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June 21, 2018

Marinus starts Phase lll trial of ganaxolone for CDD

Marinus Pharmaceuticals has commenced a pivotal Phase lll clinical trial called Marigold Study to investigate the use of oral ganaxolone in children and young adults with CDKL5 Deficiency Disorder (CDD).

Marinus Pharmaceuticals has commenced a pivotal Phase lll clinical trial called Marigold Study to investigate the use of oral ganaxolone in children and young adults with CDKL5 Deficiency Disorder (CDD).

The global, double-blind, placebo-controlled trial will enrol about 70 patients aged between two and 21 with a confirmed disease-related CDKL5 gene variant.

As part of the Marigold Study, the patients will undergo a baseline period before being randomised to be treated with either ganaxolone or placebo for 17 weeks, in addition to their existing anti-seizure treatment.

After the treatment period, the patients meeting certain eligibility criteria will be given the opportunity to receive ganaxolone in the open-label phase of the trial.

Marigold Study’s primary efficacy objective is percentage reduction in seizures.

Its secondary outcome measures comprise non-seizure-related endpoints to capture certain changes in behavioural and sleep disturbances that were seen as improvements in earlier clinical studies with ganaxolone.

“CDKL5 patients are in need of new treatment options and we look forward to working with the entire community in the conduct of this study.”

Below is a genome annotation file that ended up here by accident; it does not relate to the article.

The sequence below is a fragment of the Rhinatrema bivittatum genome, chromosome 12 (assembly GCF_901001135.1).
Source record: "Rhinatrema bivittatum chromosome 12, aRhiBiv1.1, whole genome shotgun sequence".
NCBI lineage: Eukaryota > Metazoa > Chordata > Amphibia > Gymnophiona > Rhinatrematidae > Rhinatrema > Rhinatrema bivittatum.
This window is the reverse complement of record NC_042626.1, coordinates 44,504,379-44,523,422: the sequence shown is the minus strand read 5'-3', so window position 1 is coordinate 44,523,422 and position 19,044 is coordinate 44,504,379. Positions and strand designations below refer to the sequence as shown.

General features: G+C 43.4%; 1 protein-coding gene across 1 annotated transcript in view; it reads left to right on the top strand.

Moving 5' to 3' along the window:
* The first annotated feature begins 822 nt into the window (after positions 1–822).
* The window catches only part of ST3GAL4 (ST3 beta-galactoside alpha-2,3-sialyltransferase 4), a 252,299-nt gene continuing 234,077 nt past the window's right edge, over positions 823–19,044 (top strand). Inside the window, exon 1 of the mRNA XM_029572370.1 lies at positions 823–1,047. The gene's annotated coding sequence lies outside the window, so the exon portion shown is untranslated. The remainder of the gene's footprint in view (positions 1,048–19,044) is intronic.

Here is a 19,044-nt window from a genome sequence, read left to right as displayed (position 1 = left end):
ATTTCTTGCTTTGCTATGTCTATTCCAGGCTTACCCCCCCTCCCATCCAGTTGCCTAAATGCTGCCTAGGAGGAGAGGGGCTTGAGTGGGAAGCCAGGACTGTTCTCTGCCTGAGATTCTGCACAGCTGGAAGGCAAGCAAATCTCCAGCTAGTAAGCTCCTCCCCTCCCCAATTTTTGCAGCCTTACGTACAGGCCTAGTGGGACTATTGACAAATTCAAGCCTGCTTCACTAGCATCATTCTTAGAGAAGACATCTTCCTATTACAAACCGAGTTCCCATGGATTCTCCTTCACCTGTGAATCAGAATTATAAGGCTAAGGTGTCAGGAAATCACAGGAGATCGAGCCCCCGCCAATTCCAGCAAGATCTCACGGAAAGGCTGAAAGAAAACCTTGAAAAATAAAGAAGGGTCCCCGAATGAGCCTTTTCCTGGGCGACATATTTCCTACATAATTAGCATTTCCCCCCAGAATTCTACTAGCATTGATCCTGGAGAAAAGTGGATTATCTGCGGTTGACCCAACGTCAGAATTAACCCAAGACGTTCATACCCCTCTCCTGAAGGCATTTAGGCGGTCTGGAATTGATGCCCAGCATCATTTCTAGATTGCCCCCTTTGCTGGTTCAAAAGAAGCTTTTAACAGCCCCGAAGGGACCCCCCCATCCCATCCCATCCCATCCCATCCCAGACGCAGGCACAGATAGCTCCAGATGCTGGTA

Marinus Pharmaceuticals CEO Christopher Cashman said: “After seeing the long-term results from our Phase ll trial showing that ganaxolone provides a meaningful reduction in the number of seizures for children with CDD, as well as an impressive increase in seizure-free days, we focused our efforts to expedite the initiation of this registration study.

“CDKL5 patients are in need of new treatment options and we look forward to working with the entire community in the conduct of this study.”

CDD is result of a mutation of the cyclin-dependent kinase-like 5 (CDKL5) gene, which is located on the X chromosome and encodes proteins essential for normal brain function.

Most of the children affected by CDD cannot walk, talk, or feed themselves. There are currently no approved therapies available for CDD.

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